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Some time ago, we discovered that the sum of the numbers of the agents mentioned in the Interlude was 171 (19×9).

Some other time ago, Adam Laceky told me he was convinced that the major mnemonic system was somehow afoot within the Interlude and perhaps more of SoT. I had never heard of the MM and was reluctant to believe.

He pointed out that if you take the numbers of the first two agents mentioned in the Interlude (4, 34) and apply the MM, you get the word RUMORIntriguing, given the emphasis on that word in the footnotes and the alternative title to Ship of Theseus (Principality of Rumor), but still. Is there more?

On p307, Adam insists, we discover the 5th Fn of the Interlude, and it focuses heavily on music. In the MM, 307 = music.

Apophenia! I challenge. To which Adam points out that Sola = 05, and there is a conspicuous absence in the agent numbers of either 5 or 0, as there is a conspicuous absence of Sola in the Interlude.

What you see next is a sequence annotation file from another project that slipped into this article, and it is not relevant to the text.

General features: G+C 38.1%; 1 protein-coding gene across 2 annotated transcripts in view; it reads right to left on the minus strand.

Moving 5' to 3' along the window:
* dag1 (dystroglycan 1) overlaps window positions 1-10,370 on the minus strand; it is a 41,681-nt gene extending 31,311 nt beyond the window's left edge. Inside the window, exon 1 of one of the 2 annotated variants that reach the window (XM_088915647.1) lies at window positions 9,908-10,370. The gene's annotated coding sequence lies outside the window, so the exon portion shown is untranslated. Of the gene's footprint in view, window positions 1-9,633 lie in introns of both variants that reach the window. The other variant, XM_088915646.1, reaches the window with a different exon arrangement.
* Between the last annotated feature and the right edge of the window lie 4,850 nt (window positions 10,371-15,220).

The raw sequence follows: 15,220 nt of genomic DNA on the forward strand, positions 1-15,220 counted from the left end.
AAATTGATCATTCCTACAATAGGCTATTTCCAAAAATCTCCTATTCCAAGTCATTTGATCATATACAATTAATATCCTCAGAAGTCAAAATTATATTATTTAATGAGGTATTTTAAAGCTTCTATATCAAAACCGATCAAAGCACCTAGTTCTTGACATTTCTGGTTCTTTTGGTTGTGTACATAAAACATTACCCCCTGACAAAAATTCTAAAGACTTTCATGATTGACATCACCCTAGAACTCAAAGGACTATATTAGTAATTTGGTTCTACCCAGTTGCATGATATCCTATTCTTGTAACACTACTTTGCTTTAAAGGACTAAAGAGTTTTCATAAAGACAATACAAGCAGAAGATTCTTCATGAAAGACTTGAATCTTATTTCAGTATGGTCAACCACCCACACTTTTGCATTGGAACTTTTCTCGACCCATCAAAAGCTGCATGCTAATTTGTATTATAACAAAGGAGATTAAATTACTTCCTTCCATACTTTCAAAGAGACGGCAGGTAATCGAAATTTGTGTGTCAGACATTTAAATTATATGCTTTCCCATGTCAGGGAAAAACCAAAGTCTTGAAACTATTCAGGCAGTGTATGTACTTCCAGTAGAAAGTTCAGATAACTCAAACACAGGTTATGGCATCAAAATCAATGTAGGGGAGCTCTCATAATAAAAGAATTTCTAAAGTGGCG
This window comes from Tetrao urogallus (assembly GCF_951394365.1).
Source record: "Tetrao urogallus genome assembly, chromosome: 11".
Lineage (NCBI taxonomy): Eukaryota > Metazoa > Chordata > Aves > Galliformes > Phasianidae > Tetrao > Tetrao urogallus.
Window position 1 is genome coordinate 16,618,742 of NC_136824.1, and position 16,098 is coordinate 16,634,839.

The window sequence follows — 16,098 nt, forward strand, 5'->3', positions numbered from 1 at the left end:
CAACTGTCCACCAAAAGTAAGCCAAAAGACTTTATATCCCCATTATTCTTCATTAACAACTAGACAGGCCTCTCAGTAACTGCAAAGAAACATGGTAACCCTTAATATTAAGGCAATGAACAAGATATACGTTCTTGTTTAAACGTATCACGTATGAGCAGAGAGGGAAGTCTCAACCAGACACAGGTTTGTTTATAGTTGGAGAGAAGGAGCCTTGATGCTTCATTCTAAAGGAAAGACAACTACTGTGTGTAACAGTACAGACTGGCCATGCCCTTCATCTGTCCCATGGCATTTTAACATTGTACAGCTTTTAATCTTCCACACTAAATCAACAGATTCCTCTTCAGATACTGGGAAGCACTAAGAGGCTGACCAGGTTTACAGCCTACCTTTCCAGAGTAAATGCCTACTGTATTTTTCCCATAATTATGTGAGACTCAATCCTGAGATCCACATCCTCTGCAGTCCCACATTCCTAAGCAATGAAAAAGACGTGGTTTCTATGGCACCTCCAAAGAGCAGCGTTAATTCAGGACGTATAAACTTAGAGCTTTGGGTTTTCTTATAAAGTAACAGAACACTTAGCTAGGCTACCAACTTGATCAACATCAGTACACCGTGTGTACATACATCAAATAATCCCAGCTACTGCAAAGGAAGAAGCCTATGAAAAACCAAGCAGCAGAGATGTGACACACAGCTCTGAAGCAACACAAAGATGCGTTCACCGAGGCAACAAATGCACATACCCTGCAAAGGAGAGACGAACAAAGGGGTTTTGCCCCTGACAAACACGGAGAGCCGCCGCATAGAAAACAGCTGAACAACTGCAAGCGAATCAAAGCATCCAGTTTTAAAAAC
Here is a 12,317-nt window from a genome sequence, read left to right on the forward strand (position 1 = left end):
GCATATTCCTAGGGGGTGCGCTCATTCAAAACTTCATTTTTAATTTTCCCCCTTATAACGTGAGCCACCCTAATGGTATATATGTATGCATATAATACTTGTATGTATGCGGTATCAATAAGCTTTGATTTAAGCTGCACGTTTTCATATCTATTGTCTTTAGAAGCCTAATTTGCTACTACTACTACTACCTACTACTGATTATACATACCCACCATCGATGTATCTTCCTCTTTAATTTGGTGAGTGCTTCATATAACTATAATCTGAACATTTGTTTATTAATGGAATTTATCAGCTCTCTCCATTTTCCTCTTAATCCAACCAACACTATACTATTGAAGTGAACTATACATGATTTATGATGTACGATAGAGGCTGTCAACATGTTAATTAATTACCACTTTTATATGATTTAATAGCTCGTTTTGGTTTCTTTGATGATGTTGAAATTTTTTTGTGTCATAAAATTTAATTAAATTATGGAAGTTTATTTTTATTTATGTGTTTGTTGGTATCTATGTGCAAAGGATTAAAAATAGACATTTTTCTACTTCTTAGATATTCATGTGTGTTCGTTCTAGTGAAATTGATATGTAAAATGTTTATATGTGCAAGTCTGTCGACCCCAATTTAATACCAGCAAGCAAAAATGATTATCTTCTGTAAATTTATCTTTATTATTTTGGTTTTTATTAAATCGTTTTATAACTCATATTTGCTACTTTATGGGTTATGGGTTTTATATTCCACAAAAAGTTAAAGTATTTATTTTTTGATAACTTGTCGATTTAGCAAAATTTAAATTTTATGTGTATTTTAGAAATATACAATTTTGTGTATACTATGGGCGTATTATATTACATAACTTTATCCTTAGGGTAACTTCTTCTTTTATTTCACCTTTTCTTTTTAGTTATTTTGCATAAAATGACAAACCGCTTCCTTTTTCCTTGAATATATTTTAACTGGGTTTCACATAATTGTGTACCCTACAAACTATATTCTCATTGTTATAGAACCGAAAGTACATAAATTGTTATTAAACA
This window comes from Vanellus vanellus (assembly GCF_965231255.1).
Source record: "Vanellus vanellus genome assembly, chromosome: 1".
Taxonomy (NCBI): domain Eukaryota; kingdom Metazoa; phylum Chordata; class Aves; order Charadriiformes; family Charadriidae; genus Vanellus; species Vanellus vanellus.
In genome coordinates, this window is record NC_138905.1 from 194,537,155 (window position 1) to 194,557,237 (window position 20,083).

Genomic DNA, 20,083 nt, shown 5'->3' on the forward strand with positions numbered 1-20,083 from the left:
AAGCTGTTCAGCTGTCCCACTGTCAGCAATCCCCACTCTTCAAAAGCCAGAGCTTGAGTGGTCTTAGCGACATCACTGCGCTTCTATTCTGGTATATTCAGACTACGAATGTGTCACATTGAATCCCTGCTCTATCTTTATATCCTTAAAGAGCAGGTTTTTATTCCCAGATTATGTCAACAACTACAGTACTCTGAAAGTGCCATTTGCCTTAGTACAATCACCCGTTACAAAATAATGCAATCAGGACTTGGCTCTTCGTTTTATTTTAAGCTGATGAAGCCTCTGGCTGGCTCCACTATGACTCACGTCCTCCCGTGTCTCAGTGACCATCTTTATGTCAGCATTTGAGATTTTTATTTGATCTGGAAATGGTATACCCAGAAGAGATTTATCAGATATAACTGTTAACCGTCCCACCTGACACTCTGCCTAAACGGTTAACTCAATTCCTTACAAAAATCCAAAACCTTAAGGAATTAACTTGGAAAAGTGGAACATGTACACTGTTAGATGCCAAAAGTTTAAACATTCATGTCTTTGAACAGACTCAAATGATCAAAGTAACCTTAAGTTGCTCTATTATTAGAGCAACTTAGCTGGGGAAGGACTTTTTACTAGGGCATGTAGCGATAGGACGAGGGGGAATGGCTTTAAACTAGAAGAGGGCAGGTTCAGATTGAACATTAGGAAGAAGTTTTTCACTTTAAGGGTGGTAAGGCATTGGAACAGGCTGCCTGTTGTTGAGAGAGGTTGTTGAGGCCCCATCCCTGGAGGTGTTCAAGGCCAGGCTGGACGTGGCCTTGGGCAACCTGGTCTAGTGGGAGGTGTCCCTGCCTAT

At this point, Adam had me delving into the world of the MM and searching to corroborate his insistence that it had something to do with the Interlude code. Whereas I have always been convinced that the key was the title of chapter: Toccata and Fugue in Free Time – just as Jennifer Hayward writes herself directly beneath the title.

What if both are true?

Toccata = 171 – which happens to be the sum of our agent numbers.

Fugue = 87 – the sum of agents 4, 34, 47, and 2.

Free = 84 – the sum of the remaining agents 26, 8, 9, and 41.

Toccata = Fugue + Free?

What about time, you say? Where does it fit in?

Time = 13 – the number of footnotes in the Interlude.

I’m now convinced. The MM is somehow a key, if not the key, to the interlude cipher. Adam and I are calling on the rest of you who are still working on S to join us in ferreting  out the Interlude cipher and its solution. Together, we should discover it in time.